For some reason, I always equated the Barrow wights with the Black Riders chasing our band of hobbits through the Shire. I imagined that they were somehow related or in collusion. Perhaps it was just my way of simplifying the danger that the company faced, thinking that evil was a single, combined force instead of a multi-faceted and diverse set of challenges or opponents. It was not until much later, probably around a decade, that I began to realize that there were some textual reasons why I made this assumption as a first-time reader.
As a twenty-something, I wrote a word study focusing on Tolkien’s use of glimmer throughout LotR. This project led me to Shadow, which displays the development of the wights and Riders through several drafts. In a prior version of this text, J.R.R. Tolkien describes how Tom Bombadil “seemed to think that the Riders and Barrow wights had some kind of kinship or understanding.”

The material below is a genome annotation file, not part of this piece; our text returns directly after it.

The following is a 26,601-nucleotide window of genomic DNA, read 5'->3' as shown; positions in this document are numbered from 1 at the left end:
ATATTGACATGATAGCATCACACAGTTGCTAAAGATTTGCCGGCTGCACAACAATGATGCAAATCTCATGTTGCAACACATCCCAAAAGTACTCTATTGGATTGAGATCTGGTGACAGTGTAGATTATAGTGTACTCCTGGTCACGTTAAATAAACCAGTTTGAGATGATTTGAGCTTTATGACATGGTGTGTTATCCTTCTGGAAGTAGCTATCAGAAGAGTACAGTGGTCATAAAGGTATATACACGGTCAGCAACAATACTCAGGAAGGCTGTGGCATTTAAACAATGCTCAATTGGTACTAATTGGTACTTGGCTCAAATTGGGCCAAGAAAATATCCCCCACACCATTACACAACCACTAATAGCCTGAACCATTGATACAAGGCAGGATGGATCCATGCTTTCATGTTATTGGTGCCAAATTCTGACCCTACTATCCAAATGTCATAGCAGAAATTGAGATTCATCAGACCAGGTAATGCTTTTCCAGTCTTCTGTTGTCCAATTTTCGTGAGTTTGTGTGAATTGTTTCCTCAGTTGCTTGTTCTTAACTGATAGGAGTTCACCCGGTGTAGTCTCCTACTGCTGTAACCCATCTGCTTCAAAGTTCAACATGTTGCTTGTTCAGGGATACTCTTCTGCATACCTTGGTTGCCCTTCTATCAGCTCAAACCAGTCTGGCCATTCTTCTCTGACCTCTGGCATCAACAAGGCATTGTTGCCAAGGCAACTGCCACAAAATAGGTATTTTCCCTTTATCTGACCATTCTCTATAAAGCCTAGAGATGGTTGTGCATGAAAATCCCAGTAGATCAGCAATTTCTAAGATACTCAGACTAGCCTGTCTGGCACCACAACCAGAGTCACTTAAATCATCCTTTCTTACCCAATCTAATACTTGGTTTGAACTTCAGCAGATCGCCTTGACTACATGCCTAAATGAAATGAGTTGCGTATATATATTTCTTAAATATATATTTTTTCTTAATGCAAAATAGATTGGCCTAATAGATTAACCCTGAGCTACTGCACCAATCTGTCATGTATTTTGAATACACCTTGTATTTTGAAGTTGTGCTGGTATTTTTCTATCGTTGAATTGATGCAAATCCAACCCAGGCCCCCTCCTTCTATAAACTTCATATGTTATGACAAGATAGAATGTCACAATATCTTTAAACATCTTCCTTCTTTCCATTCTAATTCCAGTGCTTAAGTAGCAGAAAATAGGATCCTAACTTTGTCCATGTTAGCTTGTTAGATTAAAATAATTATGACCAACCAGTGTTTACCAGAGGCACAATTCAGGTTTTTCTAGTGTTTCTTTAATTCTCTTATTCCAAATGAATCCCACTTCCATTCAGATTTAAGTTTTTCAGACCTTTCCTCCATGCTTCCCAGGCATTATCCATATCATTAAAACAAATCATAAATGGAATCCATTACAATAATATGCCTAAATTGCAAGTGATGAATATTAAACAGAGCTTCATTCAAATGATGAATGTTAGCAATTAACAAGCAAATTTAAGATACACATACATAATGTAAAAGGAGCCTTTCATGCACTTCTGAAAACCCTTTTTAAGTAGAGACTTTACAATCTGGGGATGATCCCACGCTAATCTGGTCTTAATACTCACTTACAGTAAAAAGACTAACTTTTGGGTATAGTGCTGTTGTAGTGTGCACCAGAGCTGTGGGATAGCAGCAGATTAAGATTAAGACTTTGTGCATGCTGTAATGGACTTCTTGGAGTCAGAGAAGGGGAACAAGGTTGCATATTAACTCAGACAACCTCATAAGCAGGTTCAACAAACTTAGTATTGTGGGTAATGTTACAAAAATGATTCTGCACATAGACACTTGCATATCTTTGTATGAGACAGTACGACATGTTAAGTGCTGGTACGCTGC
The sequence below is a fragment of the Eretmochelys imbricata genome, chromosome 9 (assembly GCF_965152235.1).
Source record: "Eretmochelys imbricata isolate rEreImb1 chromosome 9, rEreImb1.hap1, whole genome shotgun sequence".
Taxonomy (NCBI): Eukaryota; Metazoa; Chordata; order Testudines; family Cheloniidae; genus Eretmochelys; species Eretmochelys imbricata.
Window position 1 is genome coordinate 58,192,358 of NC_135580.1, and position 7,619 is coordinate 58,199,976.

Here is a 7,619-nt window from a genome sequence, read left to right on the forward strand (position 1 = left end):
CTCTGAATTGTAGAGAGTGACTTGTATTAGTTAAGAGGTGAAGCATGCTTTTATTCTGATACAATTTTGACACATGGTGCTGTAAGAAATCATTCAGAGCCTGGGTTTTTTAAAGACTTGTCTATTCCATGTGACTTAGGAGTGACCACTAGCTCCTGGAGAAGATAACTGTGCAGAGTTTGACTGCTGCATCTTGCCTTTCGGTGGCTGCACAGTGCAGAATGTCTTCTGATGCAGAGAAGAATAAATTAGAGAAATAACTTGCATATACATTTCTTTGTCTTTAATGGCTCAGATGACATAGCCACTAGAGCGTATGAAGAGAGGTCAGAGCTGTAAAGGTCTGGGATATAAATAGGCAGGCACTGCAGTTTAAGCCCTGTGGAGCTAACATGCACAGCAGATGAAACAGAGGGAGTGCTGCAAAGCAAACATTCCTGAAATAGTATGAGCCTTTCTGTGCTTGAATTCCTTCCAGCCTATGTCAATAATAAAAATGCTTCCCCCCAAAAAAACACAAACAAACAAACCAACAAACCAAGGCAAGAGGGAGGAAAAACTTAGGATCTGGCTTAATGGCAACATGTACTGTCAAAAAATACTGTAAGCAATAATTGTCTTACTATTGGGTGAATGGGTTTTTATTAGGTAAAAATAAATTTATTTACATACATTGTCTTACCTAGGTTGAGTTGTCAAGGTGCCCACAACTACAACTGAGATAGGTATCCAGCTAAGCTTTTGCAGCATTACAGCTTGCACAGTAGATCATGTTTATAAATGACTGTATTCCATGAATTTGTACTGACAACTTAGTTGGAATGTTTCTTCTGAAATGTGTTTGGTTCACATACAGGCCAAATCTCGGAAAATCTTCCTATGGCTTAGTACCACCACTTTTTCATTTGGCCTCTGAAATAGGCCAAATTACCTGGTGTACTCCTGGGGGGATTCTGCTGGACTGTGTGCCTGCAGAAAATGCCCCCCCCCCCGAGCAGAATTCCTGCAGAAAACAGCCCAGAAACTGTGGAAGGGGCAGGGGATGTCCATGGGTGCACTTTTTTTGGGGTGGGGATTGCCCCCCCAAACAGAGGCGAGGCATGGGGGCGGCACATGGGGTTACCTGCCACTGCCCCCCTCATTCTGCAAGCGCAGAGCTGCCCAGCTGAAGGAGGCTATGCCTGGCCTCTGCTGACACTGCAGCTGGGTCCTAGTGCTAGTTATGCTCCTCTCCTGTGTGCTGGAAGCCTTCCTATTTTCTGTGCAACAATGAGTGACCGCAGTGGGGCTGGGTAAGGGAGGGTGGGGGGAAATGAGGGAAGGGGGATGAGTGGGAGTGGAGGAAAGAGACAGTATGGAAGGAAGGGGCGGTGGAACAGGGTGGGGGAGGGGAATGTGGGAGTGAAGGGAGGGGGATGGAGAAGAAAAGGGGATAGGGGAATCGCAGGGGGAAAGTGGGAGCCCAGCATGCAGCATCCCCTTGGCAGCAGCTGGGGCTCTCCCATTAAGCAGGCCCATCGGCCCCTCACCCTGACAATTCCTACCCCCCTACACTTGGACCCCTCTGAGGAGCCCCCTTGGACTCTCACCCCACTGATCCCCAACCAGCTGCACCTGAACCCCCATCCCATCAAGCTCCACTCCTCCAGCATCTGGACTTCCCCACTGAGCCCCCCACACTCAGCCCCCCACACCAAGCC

Perhaps this assumption which is present in the previous iterations of the text still lingers in some of the creative decisions in the published text. While the two dangers are not in collusion as-published, the characterization of the Riders and the wights is very similar, down to the word choice (as I argued, somewhat, in that earlier paper).
I am not naïve enough to suggest that I was able to detect Tolkien’s earlier intent as a young child. What I would assert, however, is that Tolkien revised his text in such a way as to leave this connection between the Riders and the Barrow wights as a possibility for readers to interpret into the text, even if he does not suggest the link outright.